SEATTLE, WA — Pacific Northwest Ballet is proud to announce a new partnership with KING FM, bringing the classical music station’s listeners live performances by the PNB Orchestra performing some of the most popular ballet scores of all time. Tune in this season to hear Romeo et Juliette, Nutcracker, The Sleeping Beauty, and Coppelia. The live broadcasts begin tomorrow with Romeo and Juliet, Shakespeare’s tragic tale of tenderness and violence, stunningly scored by Sergei Prokofiev. Listen to KING FM on Friday, September 25 at 7:30 pm on 98.1 fm or online at www.king.org/listen.

For the rest of the season’s broadcasts, see the listings above.

ABOUT THE ARTISTS

Sergei Prokofiev (1891–1953) was a leading Soviet composer and brilliant pianist. He left Russia in 1918 and lived in Germany and Paris for the next sixteen years, with frequent trips to America for concert appearances. In 1934, he settled in Moscow and composed prolifically until his death. Among his best known works are the ballet scores Romeo and Juliet, Cinderella and Prodigal Son; the opera The Love for Three Oranges; the children's classic, Peter and the Wolf; the film score and cantata for Alexander Nevsky; and the Classical Symphony.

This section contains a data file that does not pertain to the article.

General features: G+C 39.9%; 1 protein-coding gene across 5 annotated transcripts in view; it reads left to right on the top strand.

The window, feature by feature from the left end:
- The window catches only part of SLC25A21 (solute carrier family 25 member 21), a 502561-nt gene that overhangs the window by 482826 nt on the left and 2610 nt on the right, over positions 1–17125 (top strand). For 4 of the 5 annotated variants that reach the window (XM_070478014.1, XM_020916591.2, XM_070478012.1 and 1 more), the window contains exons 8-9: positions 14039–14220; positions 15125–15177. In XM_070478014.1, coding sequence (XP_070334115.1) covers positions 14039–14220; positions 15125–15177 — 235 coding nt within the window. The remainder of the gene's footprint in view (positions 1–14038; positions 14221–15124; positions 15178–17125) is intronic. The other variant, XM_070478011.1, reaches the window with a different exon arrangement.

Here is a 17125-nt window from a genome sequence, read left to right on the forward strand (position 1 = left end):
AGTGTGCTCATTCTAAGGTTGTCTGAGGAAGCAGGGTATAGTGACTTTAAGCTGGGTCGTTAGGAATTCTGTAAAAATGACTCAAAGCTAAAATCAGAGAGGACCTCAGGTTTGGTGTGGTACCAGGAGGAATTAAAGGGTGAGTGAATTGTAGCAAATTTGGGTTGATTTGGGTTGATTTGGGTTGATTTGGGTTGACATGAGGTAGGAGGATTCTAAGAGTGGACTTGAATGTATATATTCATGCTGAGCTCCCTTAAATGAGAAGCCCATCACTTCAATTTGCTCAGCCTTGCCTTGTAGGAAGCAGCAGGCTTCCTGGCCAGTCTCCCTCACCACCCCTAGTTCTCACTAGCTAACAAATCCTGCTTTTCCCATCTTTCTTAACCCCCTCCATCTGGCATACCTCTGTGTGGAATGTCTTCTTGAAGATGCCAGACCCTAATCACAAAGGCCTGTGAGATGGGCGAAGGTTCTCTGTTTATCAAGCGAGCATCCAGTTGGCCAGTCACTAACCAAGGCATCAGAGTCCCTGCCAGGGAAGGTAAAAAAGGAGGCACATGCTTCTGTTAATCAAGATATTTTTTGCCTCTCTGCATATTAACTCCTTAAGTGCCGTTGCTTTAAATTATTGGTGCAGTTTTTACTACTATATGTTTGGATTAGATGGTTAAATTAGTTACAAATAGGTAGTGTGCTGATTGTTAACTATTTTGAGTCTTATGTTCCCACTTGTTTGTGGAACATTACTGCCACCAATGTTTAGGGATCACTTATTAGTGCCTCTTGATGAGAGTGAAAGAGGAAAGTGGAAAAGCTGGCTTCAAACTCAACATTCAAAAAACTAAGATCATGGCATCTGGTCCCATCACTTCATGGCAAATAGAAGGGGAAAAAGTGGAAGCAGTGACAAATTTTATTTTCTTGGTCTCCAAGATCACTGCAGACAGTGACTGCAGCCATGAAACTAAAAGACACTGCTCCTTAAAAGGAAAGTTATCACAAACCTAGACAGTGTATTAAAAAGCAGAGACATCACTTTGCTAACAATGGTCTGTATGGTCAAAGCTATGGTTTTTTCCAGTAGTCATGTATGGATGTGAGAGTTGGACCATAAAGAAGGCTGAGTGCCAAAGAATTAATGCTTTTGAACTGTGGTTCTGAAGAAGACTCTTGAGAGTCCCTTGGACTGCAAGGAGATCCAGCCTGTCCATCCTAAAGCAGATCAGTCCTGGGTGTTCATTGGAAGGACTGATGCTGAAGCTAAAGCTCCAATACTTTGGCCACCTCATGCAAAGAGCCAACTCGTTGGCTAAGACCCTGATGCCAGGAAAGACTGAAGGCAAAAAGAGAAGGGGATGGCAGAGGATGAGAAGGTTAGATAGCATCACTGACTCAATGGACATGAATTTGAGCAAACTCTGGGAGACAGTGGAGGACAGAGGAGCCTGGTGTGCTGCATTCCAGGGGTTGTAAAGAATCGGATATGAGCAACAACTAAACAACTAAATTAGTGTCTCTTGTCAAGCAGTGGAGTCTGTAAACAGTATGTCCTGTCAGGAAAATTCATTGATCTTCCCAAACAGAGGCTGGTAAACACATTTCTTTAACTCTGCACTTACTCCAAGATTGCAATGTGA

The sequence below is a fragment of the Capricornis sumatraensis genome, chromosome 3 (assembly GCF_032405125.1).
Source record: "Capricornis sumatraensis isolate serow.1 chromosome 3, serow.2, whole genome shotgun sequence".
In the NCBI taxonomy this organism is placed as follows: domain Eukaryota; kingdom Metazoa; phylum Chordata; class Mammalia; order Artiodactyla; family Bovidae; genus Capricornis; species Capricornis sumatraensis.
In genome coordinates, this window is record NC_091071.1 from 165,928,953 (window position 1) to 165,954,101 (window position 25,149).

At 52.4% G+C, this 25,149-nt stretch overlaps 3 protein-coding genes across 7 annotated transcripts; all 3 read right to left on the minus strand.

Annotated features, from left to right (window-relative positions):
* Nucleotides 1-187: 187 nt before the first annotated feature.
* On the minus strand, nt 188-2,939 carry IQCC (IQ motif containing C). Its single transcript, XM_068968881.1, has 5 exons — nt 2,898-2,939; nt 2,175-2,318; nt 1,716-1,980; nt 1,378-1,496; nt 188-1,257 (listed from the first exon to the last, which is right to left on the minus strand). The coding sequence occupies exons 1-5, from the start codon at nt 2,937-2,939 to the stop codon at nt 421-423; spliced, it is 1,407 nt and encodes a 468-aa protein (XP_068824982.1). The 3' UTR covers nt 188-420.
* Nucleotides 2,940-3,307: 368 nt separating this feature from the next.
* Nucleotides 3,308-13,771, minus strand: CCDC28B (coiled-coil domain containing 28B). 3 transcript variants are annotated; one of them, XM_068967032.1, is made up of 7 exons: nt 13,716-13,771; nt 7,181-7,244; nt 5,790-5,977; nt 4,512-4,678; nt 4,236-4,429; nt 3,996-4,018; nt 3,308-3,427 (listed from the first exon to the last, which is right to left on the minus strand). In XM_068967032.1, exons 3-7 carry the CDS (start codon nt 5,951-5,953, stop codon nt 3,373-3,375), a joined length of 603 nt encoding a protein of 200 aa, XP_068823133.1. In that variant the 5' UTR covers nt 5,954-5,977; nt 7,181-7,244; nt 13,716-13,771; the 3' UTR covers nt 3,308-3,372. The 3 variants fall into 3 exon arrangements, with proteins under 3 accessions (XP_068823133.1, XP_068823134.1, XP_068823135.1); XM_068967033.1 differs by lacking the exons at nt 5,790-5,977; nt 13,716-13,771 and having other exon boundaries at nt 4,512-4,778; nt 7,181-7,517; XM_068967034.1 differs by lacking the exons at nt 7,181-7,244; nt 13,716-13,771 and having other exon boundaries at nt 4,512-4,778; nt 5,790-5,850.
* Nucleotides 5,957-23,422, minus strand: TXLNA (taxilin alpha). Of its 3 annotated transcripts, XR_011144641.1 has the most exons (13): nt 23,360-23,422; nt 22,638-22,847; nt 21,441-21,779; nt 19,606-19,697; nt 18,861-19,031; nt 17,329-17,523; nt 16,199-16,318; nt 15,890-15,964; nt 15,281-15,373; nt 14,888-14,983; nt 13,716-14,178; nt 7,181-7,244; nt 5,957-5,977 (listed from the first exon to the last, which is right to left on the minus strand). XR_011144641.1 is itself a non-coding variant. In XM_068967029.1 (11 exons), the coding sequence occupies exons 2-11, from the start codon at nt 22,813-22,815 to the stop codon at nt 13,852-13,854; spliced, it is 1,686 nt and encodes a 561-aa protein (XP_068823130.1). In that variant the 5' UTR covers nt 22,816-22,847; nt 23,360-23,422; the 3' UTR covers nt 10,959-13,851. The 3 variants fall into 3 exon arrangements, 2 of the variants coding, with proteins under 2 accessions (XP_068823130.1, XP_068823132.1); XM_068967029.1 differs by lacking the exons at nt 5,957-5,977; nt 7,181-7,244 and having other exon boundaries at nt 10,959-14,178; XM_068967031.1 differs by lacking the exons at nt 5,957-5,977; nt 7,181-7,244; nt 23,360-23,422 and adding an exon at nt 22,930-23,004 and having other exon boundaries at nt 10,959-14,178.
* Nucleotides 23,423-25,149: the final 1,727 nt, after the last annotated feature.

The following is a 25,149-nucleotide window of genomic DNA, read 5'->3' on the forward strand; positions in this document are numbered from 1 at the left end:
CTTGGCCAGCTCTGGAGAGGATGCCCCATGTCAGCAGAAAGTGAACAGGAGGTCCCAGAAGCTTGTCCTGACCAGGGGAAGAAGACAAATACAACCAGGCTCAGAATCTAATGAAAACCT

The first Soviet performance of Romeo and Juliet was given at the Kirov Theater on January 11, 1940. Preceding the first performance there were many disagreements between the choreographer, Leonid Lavrovsky, and Prokofiev. The dancers failed to understand the music; and the orchestra, in a last-ditch effort to avoid a disaster, tried to cancel the performance. Despite so little hope for success, the ballet was well received and has been popular ever since. Prokofiev's glorious ballet score is frequently called his masterpiece. Its thematic melodies— by turns sweetly tender, sweepingly passionate, hotly fierce and chillingly eerie—provide counterpoint and impart eloquent support to the narrative.